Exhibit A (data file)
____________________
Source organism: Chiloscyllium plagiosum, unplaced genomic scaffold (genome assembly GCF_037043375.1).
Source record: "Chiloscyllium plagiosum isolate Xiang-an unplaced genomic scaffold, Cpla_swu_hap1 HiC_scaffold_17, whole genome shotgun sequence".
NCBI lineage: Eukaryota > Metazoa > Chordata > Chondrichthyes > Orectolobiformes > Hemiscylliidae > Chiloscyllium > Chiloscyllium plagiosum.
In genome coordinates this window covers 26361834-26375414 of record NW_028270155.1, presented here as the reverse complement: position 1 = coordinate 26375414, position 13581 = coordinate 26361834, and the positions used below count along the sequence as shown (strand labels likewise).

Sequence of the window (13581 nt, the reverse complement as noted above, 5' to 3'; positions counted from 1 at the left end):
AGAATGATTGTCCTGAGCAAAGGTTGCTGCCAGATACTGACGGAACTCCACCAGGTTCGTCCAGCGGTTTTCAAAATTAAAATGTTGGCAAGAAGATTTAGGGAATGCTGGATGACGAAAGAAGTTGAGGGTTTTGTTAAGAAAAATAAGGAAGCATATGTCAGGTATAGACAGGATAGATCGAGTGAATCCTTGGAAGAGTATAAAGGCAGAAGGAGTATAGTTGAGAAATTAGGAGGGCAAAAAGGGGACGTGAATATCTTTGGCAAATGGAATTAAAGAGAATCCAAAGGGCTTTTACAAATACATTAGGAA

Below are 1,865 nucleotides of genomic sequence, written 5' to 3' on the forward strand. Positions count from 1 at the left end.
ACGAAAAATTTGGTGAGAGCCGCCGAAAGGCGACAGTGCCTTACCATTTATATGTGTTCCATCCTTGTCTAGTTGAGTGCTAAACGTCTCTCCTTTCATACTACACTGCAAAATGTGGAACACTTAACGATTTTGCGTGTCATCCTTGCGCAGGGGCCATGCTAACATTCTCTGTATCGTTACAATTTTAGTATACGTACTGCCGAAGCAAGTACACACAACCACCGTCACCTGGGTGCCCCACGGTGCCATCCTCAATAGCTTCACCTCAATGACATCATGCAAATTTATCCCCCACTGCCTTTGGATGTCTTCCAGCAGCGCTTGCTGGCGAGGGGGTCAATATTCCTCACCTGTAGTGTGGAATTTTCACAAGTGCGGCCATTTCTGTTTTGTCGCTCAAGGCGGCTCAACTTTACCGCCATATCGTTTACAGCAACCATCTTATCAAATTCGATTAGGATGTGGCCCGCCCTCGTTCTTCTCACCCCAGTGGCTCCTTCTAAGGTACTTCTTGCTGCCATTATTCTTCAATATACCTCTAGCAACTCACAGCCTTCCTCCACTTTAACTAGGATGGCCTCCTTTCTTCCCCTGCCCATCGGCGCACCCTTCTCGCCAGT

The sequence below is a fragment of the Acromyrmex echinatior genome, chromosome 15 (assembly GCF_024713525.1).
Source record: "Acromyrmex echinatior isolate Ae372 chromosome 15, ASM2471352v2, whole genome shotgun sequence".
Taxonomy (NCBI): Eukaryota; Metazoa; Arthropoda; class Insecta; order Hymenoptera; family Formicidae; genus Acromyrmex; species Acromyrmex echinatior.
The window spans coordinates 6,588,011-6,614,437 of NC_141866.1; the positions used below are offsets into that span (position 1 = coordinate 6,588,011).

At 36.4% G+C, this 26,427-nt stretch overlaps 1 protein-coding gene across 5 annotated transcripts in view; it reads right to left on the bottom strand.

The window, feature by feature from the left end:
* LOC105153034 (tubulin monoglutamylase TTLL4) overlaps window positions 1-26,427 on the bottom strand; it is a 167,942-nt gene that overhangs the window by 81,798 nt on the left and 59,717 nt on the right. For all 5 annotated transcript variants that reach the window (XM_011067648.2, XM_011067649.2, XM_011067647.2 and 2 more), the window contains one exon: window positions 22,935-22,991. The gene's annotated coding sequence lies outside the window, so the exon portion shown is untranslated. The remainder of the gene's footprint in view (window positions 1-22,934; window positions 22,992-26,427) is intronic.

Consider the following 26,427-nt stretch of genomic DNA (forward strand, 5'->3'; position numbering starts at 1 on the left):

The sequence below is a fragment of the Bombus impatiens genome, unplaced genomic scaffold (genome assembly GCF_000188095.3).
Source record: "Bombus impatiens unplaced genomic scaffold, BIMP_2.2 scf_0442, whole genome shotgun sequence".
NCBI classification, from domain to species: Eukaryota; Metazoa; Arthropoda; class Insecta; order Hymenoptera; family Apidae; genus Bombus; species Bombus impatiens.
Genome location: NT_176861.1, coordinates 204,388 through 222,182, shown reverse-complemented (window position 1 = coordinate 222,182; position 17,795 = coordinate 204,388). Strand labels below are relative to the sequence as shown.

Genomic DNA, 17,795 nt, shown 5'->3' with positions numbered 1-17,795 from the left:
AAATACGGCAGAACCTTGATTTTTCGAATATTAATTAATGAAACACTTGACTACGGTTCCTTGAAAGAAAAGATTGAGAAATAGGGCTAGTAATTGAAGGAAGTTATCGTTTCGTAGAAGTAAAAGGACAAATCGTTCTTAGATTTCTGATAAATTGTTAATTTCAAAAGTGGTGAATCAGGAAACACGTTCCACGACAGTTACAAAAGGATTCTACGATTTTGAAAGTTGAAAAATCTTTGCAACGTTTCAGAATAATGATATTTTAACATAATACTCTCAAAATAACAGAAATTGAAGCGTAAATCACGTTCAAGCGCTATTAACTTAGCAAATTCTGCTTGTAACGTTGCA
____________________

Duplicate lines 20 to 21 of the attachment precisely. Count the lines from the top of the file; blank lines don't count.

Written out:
Genome location: NT_176861.1, coordinates 204,388 through 222,182, shown reverse-complemented (window position 1 = coordinate 222,182; position 17,795 = coordinate 204,388). Strand labels below are relative to the sequence as shown.

Genomic DNA, 17,795 nt, shown 5'->3' with positions numbered 1-17,795 from the left: